4Types of Love Passionate love (infatuation) intense psychological feelingsgeneralized physiological arousal, strong sexual desireavoid conflict, feelings of completenessshort-lived
5Types of Love (cont.) Companionate love less intense friendly affection & deep attachmentfamiliarity & tolerance for short-comingsmore enduring than passionate love
6Types of Love (cont.) Sternberg's triangular theory 3 components passionintimacycommitment
7Types of Love (cont.)Fig. 7.1 Sternberg’s love triangle: (passion, intimacy and commitment) and the various kinds of love as reflected in different combinations of the three components. Note: Nonlove is the absence of all three components.
8Types of Love (cont.) Sternberg's triangular theory passion builds then fadesintimacy & commitment continue to buildvariations in components yield different kinds of loveintimacy alone = friendshippassion alone = infatuationcommitment alone = empty love
9Types of Love (cont.)Fig. 7.2 Sternberg theorizes that the passion component of love peaks early in a relationship and then declines, whereas the other two components, intimacy and commitment, continue to build gradually over time.
10Types of Love (cont.) Lee's styles of loving romantic (eros) game-playing (ludus)possessive (mania)compassionate (storge)altruistic (agape)pragmatic (pragma)
11Falling in Love: Why and With Whom The chemistry of loveneurotransmittersnorepinephrinedopaminephenylethylamine (PEA)oxytocinendorphinsloss and neurotransmitter withdrawal
12Falling in Love: Why and With Whom (cont.) Proximitymere exposure effectfamiliarity breeds predictability greater comfortgreater proximity often reflects shared interests
13Falling in Love: Why and With Whom (cont.) Similaritylevel of physical attractivenessage, educational status and religionrace and ethnicityWhy?share similar interests & activitiescommunicate betterconfirm own views & experiencessupportive of values & beliefs
14Falling in Love: Why and With Whom (cont.) Fig. 7.5 Noncohabitational Sexual Partnerships by Race and Sex
15Falling in Love: Why and With Whom (cont.) Reciprocitywhen someone shows they like us, we tend to like them backincreases self-esteemincreases likelihood of relationship enduring
16Falling in Love: Why and With Whom (cont.) Physical attractiveness"what's beautiful is good" beliefstatus by associationmost important in early stagesmay be an indice of physical healthheterosexual males place greater value
17Falling in Love: Why and With Whom (cont.) Sociobiology- behavior explained by evolutionary needs (Buss)men attracted to young attractive females to maximize reproductive successwomen attracted to older, established men to maximize their reproductive success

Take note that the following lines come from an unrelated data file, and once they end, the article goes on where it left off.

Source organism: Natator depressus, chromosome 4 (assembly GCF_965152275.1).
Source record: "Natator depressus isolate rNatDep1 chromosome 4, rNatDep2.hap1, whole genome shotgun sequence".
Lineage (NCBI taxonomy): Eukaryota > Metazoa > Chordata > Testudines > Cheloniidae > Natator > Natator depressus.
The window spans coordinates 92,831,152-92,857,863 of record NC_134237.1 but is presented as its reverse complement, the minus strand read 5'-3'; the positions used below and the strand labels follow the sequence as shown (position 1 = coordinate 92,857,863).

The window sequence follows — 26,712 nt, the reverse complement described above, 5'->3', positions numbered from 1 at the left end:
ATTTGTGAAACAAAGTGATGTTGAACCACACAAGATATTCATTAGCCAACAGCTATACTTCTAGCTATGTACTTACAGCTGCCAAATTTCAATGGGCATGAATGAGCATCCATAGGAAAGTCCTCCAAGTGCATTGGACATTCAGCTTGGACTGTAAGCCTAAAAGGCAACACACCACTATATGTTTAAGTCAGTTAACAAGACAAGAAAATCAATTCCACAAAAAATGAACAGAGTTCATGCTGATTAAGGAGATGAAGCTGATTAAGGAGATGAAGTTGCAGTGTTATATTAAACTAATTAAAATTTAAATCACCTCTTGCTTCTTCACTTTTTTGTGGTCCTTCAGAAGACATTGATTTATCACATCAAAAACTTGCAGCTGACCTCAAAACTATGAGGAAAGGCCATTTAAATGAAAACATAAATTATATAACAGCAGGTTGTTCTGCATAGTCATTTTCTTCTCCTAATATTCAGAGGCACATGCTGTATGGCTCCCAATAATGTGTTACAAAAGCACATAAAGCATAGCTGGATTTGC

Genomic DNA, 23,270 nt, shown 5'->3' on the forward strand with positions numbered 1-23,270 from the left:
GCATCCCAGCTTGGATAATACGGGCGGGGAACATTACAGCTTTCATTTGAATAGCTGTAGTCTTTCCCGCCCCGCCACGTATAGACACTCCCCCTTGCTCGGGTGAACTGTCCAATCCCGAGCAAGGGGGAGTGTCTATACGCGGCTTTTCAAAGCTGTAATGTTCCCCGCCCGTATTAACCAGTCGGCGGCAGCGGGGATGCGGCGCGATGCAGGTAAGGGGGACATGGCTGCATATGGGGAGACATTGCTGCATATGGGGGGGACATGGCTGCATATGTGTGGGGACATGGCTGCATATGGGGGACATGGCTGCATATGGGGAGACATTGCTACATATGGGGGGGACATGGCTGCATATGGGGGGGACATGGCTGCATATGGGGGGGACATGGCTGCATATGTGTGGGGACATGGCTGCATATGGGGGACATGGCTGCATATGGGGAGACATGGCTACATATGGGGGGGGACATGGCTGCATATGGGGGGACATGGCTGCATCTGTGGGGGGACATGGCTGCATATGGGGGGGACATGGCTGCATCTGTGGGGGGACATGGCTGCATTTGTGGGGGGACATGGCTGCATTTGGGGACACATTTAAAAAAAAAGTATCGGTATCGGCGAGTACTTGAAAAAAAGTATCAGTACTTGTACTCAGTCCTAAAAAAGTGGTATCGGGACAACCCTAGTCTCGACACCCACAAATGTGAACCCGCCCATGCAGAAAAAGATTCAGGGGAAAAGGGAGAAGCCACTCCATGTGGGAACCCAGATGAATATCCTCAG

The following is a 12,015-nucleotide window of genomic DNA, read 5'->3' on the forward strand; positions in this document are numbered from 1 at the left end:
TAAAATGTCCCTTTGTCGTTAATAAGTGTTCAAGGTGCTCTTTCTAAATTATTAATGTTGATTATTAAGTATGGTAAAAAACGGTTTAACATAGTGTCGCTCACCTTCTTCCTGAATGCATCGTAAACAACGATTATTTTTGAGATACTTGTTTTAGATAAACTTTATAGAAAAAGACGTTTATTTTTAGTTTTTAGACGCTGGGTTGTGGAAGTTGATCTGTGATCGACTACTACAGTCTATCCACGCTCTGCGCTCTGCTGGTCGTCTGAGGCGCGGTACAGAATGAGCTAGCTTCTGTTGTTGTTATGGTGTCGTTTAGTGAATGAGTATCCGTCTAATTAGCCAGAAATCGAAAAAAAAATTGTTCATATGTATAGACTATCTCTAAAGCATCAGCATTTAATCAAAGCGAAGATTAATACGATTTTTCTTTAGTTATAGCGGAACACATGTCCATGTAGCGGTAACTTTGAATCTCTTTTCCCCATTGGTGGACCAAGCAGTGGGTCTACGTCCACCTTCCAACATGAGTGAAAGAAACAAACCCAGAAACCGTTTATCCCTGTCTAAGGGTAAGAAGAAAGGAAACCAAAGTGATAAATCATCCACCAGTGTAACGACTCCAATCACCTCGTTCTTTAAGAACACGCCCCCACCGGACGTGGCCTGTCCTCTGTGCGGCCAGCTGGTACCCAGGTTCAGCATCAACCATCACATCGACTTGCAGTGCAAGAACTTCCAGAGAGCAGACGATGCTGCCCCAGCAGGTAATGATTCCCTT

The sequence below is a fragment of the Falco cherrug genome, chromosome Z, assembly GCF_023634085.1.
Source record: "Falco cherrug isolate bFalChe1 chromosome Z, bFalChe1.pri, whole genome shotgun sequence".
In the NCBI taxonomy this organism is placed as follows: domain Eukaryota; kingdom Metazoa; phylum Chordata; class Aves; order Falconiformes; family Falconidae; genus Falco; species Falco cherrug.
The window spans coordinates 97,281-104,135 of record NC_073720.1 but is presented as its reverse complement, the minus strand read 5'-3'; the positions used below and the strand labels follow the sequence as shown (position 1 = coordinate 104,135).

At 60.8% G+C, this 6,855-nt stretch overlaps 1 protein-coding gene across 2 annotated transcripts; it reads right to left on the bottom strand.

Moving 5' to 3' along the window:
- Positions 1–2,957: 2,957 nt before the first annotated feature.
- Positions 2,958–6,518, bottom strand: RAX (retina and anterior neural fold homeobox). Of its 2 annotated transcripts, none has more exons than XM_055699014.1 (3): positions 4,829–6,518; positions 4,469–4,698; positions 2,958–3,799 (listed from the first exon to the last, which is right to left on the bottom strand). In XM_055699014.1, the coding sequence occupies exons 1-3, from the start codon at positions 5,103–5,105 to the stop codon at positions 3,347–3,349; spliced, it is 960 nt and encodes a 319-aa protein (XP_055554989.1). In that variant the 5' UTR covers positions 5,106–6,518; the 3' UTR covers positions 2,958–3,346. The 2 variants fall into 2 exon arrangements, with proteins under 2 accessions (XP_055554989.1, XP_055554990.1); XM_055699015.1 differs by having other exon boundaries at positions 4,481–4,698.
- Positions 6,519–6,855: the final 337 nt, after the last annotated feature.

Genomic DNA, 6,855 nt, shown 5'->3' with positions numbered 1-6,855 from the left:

18Falling in Love: Why and With Whom (cont.) Fig. 7.3 How willing would you be to marry someone who….
19The Development of Intimacy Self-lovegenuine interest, concern, respect for selfprerequisite for a satisfying relationship with others
20Love and Styles of Attachment Attachment; intense emotional tieAttachment style (Ainsworth)secure attachmentinsecure attachmentanxious-ambivalent attachmentAttachment styles in adulthood
21The Development of Intimacy (cont.) The phases of a relationshipinclusion: an invitation to relateresponse: agreeing to relatecare: concern for other's welfaretrust: support and care for each otheraffection: warmth & attachment; desireplayfulness: delight in each othergenitality: decision to engage in sex
22Issues in Loving Relationships Relationship between love & sexseveral possibilitiesquestions to askdoes sexual intimacy deepen a love relationship?do men & women have different views of sex & love?
23Issues in Loving Relationships (cont.) Does sexual orientation affect views of sex & love?homosexual men more likely to separate love from sex; lesbians more likely to postpone sex until intimacy has been establishedfalling in love with a same sex person often helps in gay or lesbian identity
24Issues in Loving Relationships (cont.) Sex & relationships on your termssexual expression is an individual decisionsteps to takeknowing and asking for what you wantfriendships without sexsaying "not yet" to sexending a relationshipmanaging rejection
25Issues in Loving Relationships (cont.) Jealousy in relationshipsJealousy-prone personlow self-esteemhigh value on wealth and popularityNegative consequencesprecipitates partner violencestifles relationship developmentraises anxiety, depression, angerSex differences
26Maintaining Relationship Satisfaction (cont.) Ingredients in lasting love relationshipself-acceptanceappreciation of each other's qualitiescommitmentgood communication, realistic expectations and shared interestsability to face & deal with conflict
27Maintaining Relationship Satisfaction (cont.) Characteristics of high quality relationshipsSupportive communicationCompanionshipSexual expression and varietySeeing partner as best friendMaintaining frequent positive interaction
28Maintaining Relationship Satisfaction (cont.) Individual and relationship growthgrowth and change maintain relationshipovercome obstaclesview problems as challengesnegotiate and renegotiate wantsaccept each other as unique
29Maintaining Relationship Satisfaction (cont.) Sexual Varietycommunication is criticalbe spontaneousplan for intimate timedon't worry about frequency "standards"